Our 2005 Prius has just passed 10,000 miles, and we’re generally very happy with it. We made it to 5000 in only 3 months, but 10,000 took another 5 months thanks to our use of the vanpool to work.
Gas mileage is the most prominent feature of the Prius, so I’ll start with that. I didn’t expect the 60/51 EPA estimates and have been pleased to average around 45 MPG. Since the Prius gives you per-trip historical mileage information, you can see some trends in mileage, and the main trend is that the mileage sucks when the engine isn’t warm. That’s likely true of all cars but may be more pronounced on the Prius since it has to warm up the engine so it can be turned on as off on short notice. As a result the first five minutes or so of any trip generally produces only 25 MPG or so. And if you’re making a lot of of short trips, it brings down the average. Highway mileage is pretty consistently been around 50 MPG.
However, on my last trip to Florence, SC, I got the 97.6 MPG on flat surface streets for the first 7 miles after filling up. I have to be suspicious that the fill-up may have interfered with the mileage computation. But maybe the route was particularly suited to the engine battery usageâ€”it must have been similar to the EPA test course, at least. For the next 200 miles, I got 56 MPG, mostly on the interstate.
Engine performance and handling have been fine. I thought I would have to give up some acceleration with such a small engine, but I haven’t noticed any problems. Seems as zippy as our 150 HP Passat. My only complaint is that the traction control is not as good as on my 1995 Saturn, but it’s only kicked in a couple of times, and maybe I’m just not used to it. The engine’s ability to switch between power sources smoothly is still amazing.
Controls and Gauges
While the engine computer is impressive, the user-side of the computer and the interface in general is a bit of a let down. The LCD screen is excessive without the GPS option and the trip computer has fewer features than the one on our 2000 Passat. And it doesn’t have a “miles remaining before empty” indicator that many cars have these days.
The controls aren’t that great either. Take a look at some of the steering wheel controls. The notion of up and down are represented in three different ways. Vertically with dimpled “+” and “âˆ’”, horizontally with flat “â‹€” and “â‹”, and diagonally with dimpled “â‹€” and “â‹”.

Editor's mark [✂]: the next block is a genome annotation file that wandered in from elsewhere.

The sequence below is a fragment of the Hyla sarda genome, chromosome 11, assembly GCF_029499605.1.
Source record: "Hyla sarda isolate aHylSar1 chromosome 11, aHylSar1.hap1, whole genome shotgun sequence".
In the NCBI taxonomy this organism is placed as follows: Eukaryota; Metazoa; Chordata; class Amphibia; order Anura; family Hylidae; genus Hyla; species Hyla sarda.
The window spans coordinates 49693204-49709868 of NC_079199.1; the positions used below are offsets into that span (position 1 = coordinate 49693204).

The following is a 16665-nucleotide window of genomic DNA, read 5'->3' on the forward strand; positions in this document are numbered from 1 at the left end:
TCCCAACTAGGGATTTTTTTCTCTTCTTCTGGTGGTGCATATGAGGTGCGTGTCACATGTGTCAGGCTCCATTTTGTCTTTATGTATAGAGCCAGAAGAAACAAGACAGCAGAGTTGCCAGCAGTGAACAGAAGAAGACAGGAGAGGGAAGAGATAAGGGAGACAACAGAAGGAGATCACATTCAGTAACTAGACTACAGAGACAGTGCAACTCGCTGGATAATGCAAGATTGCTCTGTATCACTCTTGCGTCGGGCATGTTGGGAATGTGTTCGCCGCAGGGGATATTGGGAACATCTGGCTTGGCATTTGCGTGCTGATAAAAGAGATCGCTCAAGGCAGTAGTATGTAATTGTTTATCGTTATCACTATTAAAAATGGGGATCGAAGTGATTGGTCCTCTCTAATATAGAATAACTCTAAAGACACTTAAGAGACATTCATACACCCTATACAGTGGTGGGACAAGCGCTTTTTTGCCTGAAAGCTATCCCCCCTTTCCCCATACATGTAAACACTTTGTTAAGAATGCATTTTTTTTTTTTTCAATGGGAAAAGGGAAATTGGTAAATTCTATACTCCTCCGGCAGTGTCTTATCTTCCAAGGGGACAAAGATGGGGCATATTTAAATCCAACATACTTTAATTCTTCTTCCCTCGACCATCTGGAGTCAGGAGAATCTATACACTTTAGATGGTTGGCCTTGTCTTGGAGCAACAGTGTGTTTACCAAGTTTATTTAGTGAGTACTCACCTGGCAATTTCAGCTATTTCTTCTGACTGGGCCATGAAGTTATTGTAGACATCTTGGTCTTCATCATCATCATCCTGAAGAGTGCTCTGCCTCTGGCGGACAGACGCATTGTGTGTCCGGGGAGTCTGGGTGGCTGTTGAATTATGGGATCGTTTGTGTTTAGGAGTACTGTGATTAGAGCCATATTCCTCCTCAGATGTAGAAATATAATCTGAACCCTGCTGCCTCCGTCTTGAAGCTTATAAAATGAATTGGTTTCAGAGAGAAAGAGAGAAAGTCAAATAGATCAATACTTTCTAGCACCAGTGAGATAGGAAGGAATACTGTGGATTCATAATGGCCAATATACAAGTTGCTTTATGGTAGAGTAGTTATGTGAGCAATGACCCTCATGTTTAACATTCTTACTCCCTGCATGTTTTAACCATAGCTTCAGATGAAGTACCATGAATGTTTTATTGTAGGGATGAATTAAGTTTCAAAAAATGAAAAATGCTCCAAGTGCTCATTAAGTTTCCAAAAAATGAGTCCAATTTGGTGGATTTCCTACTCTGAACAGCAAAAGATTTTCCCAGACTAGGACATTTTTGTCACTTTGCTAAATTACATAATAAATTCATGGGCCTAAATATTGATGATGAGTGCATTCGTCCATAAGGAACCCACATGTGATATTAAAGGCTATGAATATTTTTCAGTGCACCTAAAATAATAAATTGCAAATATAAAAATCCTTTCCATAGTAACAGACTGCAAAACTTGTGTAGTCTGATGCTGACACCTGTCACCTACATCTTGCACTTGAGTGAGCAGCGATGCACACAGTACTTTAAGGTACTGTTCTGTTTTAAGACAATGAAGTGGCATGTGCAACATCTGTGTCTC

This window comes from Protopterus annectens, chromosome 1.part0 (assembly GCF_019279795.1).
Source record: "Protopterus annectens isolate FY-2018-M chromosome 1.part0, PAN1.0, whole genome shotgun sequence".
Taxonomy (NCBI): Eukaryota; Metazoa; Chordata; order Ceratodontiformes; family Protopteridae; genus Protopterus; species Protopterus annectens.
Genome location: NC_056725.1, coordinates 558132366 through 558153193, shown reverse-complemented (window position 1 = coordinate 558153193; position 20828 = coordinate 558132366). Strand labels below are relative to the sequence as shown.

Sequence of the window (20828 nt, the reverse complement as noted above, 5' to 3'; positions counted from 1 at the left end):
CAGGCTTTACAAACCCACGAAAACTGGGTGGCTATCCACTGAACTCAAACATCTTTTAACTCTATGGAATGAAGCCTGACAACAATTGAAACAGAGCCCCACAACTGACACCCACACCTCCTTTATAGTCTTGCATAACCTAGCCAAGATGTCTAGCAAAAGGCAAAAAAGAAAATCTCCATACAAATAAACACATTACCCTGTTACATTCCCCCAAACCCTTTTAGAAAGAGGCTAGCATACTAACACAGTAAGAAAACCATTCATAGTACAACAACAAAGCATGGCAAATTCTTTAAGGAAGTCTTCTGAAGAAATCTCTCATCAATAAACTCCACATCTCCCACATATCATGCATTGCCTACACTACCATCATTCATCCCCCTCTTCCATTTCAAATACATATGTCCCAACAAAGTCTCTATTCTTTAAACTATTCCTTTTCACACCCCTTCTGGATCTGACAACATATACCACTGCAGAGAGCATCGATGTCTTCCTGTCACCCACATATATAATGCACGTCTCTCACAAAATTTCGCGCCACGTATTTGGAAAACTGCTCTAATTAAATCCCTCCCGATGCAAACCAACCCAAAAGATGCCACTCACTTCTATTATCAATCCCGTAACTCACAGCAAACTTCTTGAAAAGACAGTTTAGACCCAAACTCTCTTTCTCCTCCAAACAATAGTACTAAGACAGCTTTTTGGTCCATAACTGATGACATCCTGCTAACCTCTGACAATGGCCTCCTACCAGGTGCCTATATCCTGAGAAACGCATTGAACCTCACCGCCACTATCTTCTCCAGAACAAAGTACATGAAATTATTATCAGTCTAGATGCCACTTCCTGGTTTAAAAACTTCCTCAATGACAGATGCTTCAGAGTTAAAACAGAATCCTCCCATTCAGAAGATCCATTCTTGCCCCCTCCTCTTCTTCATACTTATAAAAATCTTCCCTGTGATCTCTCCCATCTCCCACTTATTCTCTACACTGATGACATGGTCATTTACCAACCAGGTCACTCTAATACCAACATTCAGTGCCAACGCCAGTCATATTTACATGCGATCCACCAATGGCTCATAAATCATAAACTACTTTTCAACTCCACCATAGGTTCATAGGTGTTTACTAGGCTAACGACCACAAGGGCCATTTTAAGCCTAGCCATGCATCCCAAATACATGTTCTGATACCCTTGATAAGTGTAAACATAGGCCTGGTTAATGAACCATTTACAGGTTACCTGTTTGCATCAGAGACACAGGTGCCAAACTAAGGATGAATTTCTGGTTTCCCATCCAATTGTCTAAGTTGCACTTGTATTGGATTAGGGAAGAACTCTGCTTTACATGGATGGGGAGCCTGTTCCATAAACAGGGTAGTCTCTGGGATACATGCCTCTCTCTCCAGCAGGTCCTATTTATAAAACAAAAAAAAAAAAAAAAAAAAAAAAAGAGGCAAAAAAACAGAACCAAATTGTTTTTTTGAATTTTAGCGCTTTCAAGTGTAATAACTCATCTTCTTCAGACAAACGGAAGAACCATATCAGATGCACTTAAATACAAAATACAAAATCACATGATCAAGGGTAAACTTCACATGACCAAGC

The mostly annoying gauge is the digital fuel gauge. I don’t think I would mind it being digital if it were linear. As it is, the first bar lasts about 100 miles, and each subsequent bar lasts 20-30 miles. I don’t know how long the last bar lasts, but when I fill up I can only add 8-9 gallons to the 12 gallon tank. So either the tank isn’t getting full or there’s plenty of gas left when the gauge gets down to one bar.
The temperature control can be manual or automatic. The manual is inconvenient to use since the controls are virtual buttons on the LCD panel instead of knobs you can feel. The automatic works well, but you can only set one temperature for both heating and cooling. You can’t set a range or tell it only heating or only cooling. So if I leave it set at 70Â° in the winter and the car gets warm from sitting in the sun, when I turn it on, it will start cooling the car to get it back down to 70Â° even though it’s 50Â° outside.
Controls aside, the air conditioning works really well. It heats up and cools down quickly without any noticeable affect on the mileage. (I’ve read that the air conditioner is more efficient than most since it runs directly off of the battery.) As a nice touch, when it needs to heat up a cold car, it doesn’t start the fan until it can actually blow warm air.
I’ve always liked the utility aspect of the hatchback form factor, and the Prius lives up to that expectation. We’ve been able to carry some pretty big items with the back seat down. For seating, the interior is pretty roomy. The backseat has lots of legroom, but it’s lacking on headroom because of the sloping roofline. I don’t think passengers over 5’8” or so would be happy for long in the back seat.
Still fun to drive and performing well.